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November 24, 2011
Chewing Gum To Deliver "Feeling Full" Hormone, Helping Weight Loss Efforts


Editor's Note: Please ensure that any chewing gum you purchase has natural ingredients and free of both aspartame and sucralose which are two extremely toxic ingredients in many popular brands to avoid.


Vitamin B12 may form a complex with a satiety-boosting hormone and provide formulators with a novel weight loss ingredient for use in products like chewing gum, preliminary research suggests.

Scientists have developed a patent-pending vitamin B12 system and are using this to deliver the PYY hormone, reported to promote the feeling of fullness.

Preliminary research published in the Journal of Medicinal Chemistry indicated that a molecular complex between vitamin B12 and PYY may protect the hormone on passage through the stomach and into the intestines, allowing uptake into the blood system.

Once in the blood, the hormone can exert its satiating effects, making people feel fuller for longer.

Translated to humans

Researchers from Syracuse University in New York and Murdoch University in Australia tested the effects of their B12-PYY complex in lab rats and found a "clinically relevant" increase in blood levels of PYY, and this effect was sustained for the length of the experiment.

"This number also represents a clinically relevant dose should it translate to humans," wrote the researchers.

"With the dose achieved and lifetime noted, this uptake profile bodes well for future clinical investigations. To explore these highly positive results further, full dose-delivery studies and studies pertaining to function now need to be undertaken."

According to Syracuse's Robert Doyle, the next step involves finding ways to insert the B12-PYY system into chewing gum or an oral tablet to create a nutritional supplement.

"If we are successful, PYY-laced gum would be a natural way to help people lose weight," he says. "They could eat a balanced meal, then chew a stick of gum. The PYY supplement would begin to kick in about three to four hours later, decreasing their appetite as they approach their next meal."

Dr Doyle confirmed to NutraIngredients-USA that "PYY is a natural hormone and should be able to pass as a supplement without FDA approval".

An industrial partner is involved, he added, but would not identify the company.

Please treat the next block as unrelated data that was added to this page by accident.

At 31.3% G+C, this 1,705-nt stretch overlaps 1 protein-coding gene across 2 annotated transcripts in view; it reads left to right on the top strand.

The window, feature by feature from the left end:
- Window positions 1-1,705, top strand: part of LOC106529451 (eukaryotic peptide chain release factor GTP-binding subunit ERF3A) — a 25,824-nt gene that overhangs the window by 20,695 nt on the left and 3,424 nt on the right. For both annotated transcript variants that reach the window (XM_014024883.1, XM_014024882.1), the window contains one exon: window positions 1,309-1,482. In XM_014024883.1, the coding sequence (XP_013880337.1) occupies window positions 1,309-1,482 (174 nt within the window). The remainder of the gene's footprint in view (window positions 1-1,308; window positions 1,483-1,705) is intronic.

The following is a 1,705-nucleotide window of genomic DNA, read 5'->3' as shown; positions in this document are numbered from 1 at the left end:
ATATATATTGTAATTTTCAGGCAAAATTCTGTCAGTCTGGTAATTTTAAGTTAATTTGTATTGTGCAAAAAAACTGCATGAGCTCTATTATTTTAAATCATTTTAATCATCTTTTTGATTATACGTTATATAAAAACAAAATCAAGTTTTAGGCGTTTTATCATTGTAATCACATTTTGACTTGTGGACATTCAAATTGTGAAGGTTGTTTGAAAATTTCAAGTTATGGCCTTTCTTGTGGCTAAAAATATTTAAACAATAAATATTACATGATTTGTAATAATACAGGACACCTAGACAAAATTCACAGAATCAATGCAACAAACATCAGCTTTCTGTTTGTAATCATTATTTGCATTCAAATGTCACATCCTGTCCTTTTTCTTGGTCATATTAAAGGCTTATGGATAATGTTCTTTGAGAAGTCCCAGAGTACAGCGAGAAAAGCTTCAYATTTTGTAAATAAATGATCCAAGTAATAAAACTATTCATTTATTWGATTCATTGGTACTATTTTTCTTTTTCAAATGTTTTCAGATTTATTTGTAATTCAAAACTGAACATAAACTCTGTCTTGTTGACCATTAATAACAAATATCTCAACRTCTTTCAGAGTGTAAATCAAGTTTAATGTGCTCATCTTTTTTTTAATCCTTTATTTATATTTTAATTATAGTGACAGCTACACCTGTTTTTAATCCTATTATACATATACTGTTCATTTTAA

Market potential

With the World Health Organization estimating that by 2015, there will be more than 1.5 billion overweight consumers, the opportunities for a scientifically-substantiated weight management product are impressive.

Boosting satiety has been a focus of numerous nutritional approaches, with gut hormones PYY and GLP-1 common targets. As people eat, they release PYY into the bloodstream, and the amount of PYY released increases with the number of calories that are consumed.

Oral delivery of PYY is also difficult since the hormone is readily inactivated in the harsh conditions of the stomach.

Dr Doyle has previous tested vitamin B12 as a vehicle for the oral delivery of insulin, due to the ability of B12 to pass through the digestive system relatively easily and carry substances into the bloodstream.

The researchers then tested the patent-pending vitamin B12 system as a vehicle for PYY.

"Phase one of this study was to show that we could deliver a clinically relevant amount of PYY into the bloodstream," said Doyle. "We did that, and we are very excited by the results."

Study details

A complex was formed using a two-step coupling reaction between vitamin B12 (cyanocobalamin) and hPYY. This was then tested in lab rats.

Results showed that the PYY levels increased in the lab animals to levels comparable to those observed after the animals have eaten.

"Given that humans have a far greater B12 uptake capacity than rats (rat is about 9-13 picomoles per dose, with humans about 0.7-1.4 nmol per dose), this work then suggests that the system described herein may be suitable for delivering clinically relevant doses of hPYY in humans (with suitable dose delivery studies performed to maximize/ optimize delivery)," wrote the researchers.

Source: Journal of Medicinal Chemistry


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